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Focus on consequences of climate change in the Arctic

Published: 10 January 2018

Climate changes affect the four million inhabitants living in the Arctic. January 16-17, researchers from four countries meet in Abisko for a workshop initiated by Luleå University of Technology. The aim is to start forming an agenda for how urban planning and public health work can handle new climate-related risks in the Arctic.

– The society needs to facilitate and plan for people to be able to be outdoors all seasons. It is already tough on our latitudes, with the weather and the darkness in the winter. Climate change adds further risks and challenges upon that, says Agneta Larsson, doctor in physiotherapi at Luleå University of Technology.

She is one of the University's seven researchers attending the ARUS conference (Arctic Risks in Urban Spaces) in Abisko on 16-17 January. ARUS is initiated and led by Luleå University of Technology and has participants from the Swedish Polar Research Secretariat and universities in Scotland, Sweden, Norway and Finland, including all universities in the Arctic Five cooperation.

"Important that researchers from different areas meet"

The researchers operate in different subjects such as physiotherapy, architecture, climate and experimental mechanics.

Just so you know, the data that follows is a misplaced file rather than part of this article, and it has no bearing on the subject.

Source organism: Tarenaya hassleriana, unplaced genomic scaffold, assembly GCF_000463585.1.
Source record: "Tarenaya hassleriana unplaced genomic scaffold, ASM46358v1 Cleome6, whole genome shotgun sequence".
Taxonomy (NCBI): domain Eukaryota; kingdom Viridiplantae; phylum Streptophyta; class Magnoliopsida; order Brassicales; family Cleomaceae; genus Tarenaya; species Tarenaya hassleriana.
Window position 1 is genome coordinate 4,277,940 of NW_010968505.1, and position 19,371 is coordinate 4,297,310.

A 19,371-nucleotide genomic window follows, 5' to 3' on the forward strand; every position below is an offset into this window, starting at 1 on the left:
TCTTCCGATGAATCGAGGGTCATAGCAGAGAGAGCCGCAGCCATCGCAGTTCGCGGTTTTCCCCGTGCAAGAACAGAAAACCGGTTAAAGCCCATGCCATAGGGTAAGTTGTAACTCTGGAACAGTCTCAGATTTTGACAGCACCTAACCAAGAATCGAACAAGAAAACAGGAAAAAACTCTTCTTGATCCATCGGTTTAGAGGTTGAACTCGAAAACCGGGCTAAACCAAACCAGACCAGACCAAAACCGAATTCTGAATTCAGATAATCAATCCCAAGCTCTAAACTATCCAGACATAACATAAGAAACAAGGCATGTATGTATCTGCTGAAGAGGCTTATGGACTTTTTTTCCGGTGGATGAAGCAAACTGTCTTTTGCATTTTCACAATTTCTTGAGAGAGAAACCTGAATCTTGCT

– The participating research groups have different skills, but the problem statement is focused. The issue of how public health work and urban planning deal with the new climate-related risks in the Arctic affects at least four million people in Sweden, Norway, Finland, Russia, Canada and Alaska. This is why it is so important that researchers from different areas meet at the workshop in Abisko, says Agneta Larsson.

New climatic conditions, with more precipitation and ice, increase the risk of falling accidents and also make it difficult for people to move outdoors in wintertime.

– This can lead to people not being active in the amount needed for the body's functions and health, says Agneta Larsson, who is also invited to talk about ARUS at the conference International Forum on Quality and Safety in Healthcare, held in Amsterdam 2-4 May.

Ability to live active and healthy lives

The question about climate change in the Arctic and how it affects the inhabitants, is high on the agenda, says David Chapman, PhD student in architecture at Luleå University of Technology. A smart planning of communities and neighborhoods in Arctic regions is of great importance to people's ability to live active and healthy lives.

– You have to think 20 years ahead of time; what are we planning for and how will it affect people's living conditions? Climate change is something we need to take into account in planning, says David Chapman, who will talk about the impact of climate change on urban planning at the Nordic Urban Assembly, NUDA, in Bergen, 24-25 January.

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